In a bid to beat the problem, Borenstein teamed up with transplant surgeon Vacanti, who in 1997 famously grew a human ear from cartilage cells on the back of a mouse. The idea the pair hatched involves copying the blood vessel network of a real liver and using 3D computer modelling and machining to mimic its construction.
First, they injected a liquid plastic into the blood vessels of a liver. Once the plastic had solidified, they dissolved the liver tissue, leaving a solid cast of the organ's blood vessels. From this model they were able to take measurements of vessel diameters, branching angles and the distances between vessels. They fed the numbers into software that built a 3D fractal-like computer model of a liver's blood supply. When they simulated blood flowing through the "liver", it had the same blood flow properties as the living system, says Borenstein.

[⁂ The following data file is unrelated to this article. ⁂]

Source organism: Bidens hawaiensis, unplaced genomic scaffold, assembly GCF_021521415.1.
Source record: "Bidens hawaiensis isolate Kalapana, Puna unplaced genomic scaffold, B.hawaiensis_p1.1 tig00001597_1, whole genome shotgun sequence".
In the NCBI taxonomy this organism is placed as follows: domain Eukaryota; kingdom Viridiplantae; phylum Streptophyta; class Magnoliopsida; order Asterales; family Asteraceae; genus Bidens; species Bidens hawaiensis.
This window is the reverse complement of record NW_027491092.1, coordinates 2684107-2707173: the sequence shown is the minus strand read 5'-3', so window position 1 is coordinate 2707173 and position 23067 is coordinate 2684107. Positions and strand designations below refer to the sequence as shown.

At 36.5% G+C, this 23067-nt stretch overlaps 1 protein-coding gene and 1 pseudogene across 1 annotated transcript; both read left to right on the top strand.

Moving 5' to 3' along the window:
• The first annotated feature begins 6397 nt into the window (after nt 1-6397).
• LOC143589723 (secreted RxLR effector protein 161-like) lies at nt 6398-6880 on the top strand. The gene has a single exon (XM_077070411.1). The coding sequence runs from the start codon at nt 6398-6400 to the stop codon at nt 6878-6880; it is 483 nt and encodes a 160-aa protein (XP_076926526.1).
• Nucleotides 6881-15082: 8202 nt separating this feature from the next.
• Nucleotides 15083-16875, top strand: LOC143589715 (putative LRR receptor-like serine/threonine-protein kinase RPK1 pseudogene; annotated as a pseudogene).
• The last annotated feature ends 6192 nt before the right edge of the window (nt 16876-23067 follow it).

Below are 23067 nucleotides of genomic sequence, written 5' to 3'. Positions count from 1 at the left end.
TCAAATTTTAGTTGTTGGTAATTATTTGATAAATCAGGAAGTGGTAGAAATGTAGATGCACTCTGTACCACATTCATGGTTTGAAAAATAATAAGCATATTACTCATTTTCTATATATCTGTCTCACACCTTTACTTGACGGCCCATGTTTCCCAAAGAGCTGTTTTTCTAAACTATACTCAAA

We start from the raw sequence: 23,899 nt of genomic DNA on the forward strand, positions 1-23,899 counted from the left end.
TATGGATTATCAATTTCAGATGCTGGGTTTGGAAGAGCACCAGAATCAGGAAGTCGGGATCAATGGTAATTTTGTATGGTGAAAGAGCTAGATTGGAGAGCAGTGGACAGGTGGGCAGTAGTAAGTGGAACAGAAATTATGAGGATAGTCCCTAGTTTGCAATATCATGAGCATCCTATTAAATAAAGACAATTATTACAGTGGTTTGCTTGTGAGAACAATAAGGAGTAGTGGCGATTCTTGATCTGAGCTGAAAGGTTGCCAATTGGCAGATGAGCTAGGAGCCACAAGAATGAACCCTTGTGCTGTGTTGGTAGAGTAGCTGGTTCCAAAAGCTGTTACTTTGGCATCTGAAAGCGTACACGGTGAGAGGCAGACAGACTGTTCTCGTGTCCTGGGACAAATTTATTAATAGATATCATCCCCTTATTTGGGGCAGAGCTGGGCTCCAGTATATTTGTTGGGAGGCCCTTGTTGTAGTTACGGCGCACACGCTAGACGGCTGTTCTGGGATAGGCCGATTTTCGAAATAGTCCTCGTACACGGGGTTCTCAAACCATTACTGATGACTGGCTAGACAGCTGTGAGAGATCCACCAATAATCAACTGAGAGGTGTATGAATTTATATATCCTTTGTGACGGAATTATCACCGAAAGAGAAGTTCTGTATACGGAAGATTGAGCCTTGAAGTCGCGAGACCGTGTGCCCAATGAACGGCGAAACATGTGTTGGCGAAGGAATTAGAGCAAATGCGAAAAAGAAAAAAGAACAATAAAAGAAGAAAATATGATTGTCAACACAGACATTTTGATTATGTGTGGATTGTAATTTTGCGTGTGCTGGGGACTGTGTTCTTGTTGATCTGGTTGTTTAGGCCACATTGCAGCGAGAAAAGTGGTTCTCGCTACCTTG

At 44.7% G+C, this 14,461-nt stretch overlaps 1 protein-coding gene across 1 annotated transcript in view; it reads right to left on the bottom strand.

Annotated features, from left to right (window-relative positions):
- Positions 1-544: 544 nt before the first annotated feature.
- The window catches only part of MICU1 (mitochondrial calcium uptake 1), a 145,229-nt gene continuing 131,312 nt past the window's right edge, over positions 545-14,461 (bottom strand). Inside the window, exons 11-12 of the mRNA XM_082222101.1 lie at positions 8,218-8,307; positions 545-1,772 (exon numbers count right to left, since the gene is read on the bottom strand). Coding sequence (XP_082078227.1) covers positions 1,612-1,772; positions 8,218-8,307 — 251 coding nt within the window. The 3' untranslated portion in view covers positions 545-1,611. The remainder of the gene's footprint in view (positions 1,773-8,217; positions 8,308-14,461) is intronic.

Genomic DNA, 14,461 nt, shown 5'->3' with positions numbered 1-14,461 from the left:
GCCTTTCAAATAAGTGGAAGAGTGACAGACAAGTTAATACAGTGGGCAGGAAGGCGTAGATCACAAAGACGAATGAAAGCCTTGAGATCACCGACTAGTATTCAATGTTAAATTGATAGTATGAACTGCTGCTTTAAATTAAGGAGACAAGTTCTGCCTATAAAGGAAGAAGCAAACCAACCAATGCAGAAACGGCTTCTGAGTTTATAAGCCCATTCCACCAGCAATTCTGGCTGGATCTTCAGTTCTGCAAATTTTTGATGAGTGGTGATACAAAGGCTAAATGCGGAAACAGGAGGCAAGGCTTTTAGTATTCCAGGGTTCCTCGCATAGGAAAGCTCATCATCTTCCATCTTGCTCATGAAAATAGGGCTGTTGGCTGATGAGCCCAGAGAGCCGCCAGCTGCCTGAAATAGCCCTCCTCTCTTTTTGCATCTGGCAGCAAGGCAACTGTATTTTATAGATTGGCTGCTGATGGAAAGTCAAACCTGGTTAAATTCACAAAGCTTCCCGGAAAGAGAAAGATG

The 3D blood vessel model is then "sliced up" inside the computer, dividing the model into a series of horizontal layers, each of which is used to make a silicon mould. PLGA is then poured into each mould to make the many slices that when sandwiched together, under pressure and heat, create a scaffold for the artificial liver. It's shot through with channels as small as the finest capillaries and as large as the organ's main veins and arteries.
The scaffold then has to be seeded with the cells that make up the solid part of the liver. As well as hepatocytes, which perform key liver functions such as breaking down toxins and metabolising proteins and carbohydrates, there are at least six other types of cells. Borenstein says there are two possible ways of seeding this complex network of different cell types. You could seed each layer separately with different cell types, or inject them from the outside. But the pair won't yet say how this is done.
To get the blood supply working, a solution of endothelial cells, the cells that normally line blood vessels, is pumped into t
Contact: Claire Bowles